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When kids use your stuff without asking

A Mom wrote to me recently: "Wow, I just realized only an hour after we spoke that I was seriously overestimating my progress relating with my teenager. Very sad, to have him gaslighting me again today, shifting blame to ME after HE used my car without asking, which he knows he's not allowed to do, and leaving it a mess. The worst part is he has no remorse. Instead of apologizing, he got defensive!"

Can you relate?

Most parents can, especially when you so often go out of your way for your kids. It feels like a slap in the face.

But is it really?

This is a tricky situation and as Brene Brown points out in Atlas of the Heart, when things are hard, shame is usually riding shotgun.

Brene is a big proponent of having the courage to walk alongside our kids instead of controlling them. This means to own our part in the relationship interaction.

<<Wait MY part, what about HIS part? HE was the one who was in the wrong here.>>

Read on…

During our next coaching session, I worked with this Mom on this situation. But first things first. It's crucial for you, the parent, to slow down and unpack what is here for you.

  1. You staying in your head, evaluating how they are ‘wrong’ and wanting to control their behavior actually blocks relating.

  2. Experiencing your own feelings is a prerequisite for relating. They guide you to your unmet needs that opens the door to understanding and showing up for your kid.

Before this Mom could care about what her son was experiencing, she needed to be given the permission, time and space to go back and experience the felt sense of her own emotions. To feel and listen to the hurt, the frustration, the anger, the confusion, and the pain that this situation brought up.

Especially as it activated previously stuffed unprocessed pain. It's a cycle.

The 180 Magic

Our instinct is to turn away from pain, but the counter-intuitive, 180 magic is to stay with it.

Pain and uncomfortable emotions like these have a biological purpose: to point us to unmet needs for our survival. In this case, an unmet need for this Mom to be seen, heard and appreciated for all she was doing. An unmet need for safety, shared reality and partnership.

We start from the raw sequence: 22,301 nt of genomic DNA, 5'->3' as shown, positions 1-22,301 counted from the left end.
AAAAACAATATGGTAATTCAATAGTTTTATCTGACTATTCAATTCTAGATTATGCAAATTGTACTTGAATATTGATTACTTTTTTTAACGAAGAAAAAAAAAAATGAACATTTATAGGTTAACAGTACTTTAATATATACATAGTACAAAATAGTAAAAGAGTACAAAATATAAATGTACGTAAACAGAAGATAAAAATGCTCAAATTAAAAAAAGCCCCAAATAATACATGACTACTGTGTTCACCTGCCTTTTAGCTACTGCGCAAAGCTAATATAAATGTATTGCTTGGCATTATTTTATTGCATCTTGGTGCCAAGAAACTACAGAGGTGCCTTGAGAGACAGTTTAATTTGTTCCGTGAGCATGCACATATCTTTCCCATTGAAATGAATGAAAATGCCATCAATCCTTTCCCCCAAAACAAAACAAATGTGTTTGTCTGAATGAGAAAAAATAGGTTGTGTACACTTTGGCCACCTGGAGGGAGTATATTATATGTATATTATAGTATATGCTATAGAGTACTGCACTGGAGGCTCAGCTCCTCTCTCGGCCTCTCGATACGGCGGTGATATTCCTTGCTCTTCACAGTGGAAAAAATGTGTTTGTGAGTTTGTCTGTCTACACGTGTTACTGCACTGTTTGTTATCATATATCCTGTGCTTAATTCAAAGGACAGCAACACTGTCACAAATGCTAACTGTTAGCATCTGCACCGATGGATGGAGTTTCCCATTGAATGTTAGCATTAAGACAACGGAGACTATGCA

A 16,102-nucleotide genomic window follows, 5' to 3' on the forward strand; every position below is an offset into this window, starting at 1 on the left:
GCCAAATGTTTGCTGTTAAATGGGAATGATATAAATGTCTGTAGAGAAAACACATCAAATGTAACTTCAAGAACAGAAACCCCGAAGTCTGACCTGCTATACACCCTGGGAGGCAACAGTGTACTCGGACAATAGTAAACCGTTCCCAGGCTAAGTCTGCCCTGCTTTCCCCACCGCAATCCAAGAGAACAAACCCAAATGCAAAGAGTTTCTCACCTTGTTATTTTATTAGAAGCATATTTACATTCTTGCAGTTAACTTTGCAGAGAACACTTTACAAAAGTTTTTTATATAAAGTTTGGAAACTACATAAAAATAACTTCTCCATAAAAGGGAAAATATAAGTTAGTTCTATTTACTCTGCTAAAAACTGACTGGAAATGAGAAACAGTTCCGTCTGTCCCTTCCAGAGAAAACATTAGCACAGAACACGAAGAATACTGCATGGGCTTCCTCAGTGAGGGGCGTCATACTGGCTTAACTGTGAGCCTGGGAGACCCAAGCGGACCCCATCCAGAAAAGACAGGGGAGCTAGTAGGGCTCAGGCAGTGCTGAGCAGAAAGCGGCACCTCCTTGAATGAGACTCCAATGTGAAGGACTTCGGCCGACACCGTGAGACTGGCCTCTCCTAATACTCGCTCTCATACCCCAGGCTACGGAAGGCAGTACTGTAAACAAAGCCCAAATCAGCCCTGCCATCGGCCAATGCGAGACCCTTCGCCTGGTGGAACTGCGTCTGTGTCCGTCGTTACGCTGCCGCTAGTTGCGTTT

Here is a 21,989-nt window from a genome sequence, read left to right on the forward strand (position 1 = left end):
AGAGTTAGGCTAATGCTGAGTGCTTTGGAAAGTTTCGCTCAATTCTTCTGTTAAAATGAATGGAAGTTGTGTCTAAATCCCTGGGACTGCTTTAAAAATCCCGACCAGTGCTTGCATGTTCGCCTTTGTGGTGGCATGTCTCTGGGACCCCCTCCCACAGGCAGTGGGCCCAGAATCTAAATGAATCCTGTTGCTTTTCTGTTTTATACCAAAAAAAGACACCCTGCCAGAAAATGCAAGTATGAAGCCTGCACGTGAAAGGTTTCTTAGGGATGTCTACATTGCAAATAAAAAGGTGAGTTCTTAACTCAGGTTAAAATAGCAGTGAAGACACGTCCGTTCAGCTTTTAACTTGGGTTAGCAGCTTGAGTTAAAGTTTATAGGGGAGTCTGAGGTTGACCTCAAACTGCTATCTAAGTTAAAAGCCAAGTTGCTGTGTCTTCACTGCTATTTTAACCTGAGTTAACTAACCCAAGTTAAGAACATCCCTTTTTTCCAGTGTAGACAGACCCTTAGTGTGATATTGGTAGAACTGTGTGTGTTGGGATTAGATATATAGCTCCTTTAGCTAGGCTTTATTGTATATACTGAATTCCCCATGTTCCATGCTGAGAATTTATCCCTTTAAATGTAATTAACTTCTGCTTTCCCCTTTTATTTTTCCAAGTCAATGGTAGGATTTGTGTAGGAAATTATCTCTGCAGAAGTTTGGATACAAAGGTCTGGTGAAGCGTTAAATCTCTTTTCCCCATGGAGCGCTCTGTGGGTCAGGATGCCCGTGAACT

Until we take the time to process the pain and discomfort of hurt, frustration, anger and confusion, they won't go away. In fact, they get stuffed in our bodies as stuck energy to be re-triggered later on.

When emotions get stuck instead of felt and processed, it is extremely hard for us to not react. It is also difficult not to yell, blame and shame. Especially when we are tired and our tank is low, it is tough to be curious and not punish.

So during our session we took the time. She felt safe and heard enough to experience her emotions to completion. She was able to see that she had unmet needs and that her son, since he was dysregulated too, wasn't a good strategy to meet these needs at that moment.

"It makes sense that you feel hurt and frustrated and sad, that he said those words, and did those things. Of course you feel angry. I believe you."

This validation heals. It can shift our energy. It can meet us where we are so we experience feeling seen and heard. It's like a balm. Magic.

It's the same thing our kids need, but in an intense moment, hard to give.

Showing up open and curious

When I sensed that the Mom was more grounded in her body, emotions and needs, I asked her if the son's reaction, gaslighting and blaming, could be a defense mechanism? Could he maybe be feeling ashamed for having taken the car and leaving it a mess?

As a teen boy, he probably couldn’t admit to feeling ashamed, to himself or to you. It makes sense he’d need to protect and save face. I wonder if he offloaded blame at you to shield his inner vulnerability?

From this more grounded place, she was able remember that she knows he's smart and understands the rules. Then she grew curious and wondered what else may be going on for him? What unmet needs did he have? What other factors like impressing friends might have been at play?

Boundaries connect

The last step is boundaries. I asked her, "When both of your nervous systems’ have reset and neither is feeling reactive, is there a boundary you’d like to enforce with him?" (boundaries are prerequisites for love and relating. More on boundaries here.)

Once he’s ready, being held accountable with a consequence for taking your car without asking and leaving it a mess will help him grow. Surprisingly, making amends will support him to feel better as well.

LifeSaving Listening heals

A few days after our session, she reported back saying she was able to offer LifeSaving Listening* time to her son, and he shared what was really going on, that he was struggling with friends at school and that he regretted that he didn’t ask and left it a mess.

It's a game changer; it creates 180 relating magic.

In partnership,


PS. If your child is struggling with anxiety or anger or you are feeling triggered, know that you aren’t alone. I know I need support when my kids are struggling, and still it's hard for me to reach out and ask.

*LifeSaving Listening time is one of a series of practices I teach parents to build trust and open communication. It’s a way to show up grounded and non judgemental. This creates the safety and permission for kids to be able to open and share more of what they are feeling and experiencing.


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